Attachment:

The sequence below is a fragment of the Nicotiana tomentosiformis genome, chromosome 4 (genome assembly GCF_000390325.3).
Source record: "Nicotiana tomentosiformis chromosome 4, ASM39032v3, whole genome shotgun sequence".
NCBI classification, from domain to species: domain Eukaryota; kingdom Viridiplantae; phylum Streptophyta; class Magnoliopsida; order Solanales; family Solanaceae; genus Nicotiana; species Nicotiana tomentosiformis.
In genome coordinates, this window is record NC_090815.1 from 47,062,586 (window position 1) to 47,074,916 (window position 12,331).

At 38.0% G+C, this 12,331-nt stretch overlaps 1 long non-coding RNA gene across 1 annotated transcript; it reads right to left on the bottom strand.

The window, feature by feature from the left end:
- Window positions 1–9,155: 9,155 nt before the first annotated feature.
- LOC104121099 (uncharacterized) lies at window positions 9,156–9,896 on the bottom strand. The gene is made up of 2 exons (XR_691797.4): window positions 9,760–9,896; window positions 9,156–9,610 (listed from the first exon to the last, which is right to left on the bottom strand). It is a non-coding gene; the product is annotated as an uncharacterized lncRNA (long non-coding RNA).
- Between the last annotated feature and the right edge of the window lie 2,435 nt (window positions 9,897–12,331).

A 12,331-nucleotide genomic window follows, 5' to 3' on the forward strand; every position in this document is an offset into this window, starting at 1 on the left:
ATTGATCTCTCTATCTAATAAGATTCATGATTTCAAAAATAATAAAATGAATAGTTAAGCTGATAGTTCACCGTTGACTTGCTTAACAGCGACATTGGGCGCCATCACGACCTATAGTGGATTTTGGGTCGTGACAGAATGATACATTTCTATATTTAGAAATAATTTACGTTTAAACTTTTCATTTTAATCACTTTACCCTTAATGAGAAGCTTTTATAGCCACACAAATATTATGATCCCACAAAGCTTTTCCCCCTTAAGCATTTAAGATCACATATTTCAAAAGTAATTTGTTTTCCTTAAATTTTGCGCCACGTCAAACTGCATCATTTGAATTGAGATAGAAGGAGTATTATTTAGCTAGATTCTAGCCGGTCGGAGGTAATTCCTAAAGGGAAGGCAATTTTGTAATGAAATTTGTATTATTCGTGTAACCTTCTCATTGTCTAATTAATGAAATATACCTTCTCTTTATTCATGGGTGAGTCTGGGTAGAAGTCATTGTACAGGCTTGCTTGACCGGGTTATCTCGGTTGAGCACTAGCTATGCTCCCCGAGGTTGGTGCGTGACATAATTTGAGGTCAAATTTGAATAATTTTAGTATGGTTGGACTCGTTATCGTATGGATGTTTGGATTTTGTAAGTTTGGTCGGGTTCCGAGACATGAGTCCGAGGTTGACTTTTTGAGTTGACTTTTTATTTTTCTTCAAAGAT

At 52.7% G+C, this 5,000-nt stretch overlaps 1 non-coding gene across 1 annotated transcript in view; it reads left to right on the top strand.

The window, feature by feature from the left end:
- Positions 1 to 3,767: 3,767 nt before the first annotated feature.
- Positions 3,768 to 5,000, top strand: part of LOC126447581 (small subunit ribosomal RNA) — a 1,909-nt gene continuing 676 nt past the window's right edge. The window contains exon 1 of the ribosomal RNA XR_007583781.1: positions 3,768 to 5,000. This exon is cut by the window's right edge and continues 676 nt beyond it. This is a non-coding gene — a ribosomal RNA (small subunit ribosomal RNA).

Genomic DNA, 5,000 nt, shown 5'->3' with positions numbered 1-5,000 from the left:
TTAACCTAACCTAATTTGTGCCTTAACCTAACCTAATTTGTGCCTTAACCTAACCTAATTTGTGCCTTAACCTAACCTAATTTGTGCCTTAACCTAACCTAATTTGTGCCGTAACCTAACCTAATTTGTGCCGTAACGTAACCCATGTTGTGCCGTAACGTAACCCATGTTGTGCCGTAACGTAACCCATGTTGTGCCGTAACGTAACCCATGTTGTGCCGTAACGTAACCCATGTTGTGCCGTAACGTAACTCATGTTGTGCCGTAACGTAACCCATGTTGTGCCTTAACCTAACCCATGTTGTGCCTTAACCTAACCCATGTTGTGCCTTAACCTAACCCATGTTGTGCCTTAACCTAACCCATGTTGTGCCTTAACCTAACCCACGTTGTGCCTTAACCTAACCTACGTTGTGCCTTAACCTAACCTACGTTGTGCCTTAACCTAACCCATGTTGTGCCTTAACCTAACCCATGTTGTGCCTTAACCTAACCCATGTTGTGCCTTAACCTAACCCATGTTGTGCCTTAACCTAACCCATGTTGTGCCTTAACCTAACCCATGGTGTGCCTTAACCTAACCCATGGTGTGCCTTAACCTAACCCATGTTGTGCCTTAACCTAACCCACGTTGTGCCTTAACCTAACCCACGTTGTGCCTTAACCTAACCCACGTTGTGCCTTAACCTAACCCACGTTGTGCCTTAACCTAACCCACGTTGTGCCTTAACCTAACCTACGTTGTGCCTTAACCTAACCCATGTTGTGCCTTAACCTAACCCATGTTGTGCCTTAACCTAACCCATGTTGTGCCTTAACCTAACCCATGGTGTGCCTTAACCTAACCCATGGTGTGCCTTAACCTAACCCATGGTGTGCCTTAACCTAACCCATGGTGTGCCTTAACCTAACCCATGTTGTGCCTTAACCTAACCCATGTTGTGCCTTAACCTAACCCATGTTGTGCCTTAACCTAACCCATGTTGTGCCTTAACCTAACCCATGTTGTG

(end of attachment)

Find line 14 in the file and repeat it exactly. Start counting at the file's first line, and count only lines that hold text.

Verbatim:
- Positions 1 to 3,767: 3,767 nt before the first annotated feature.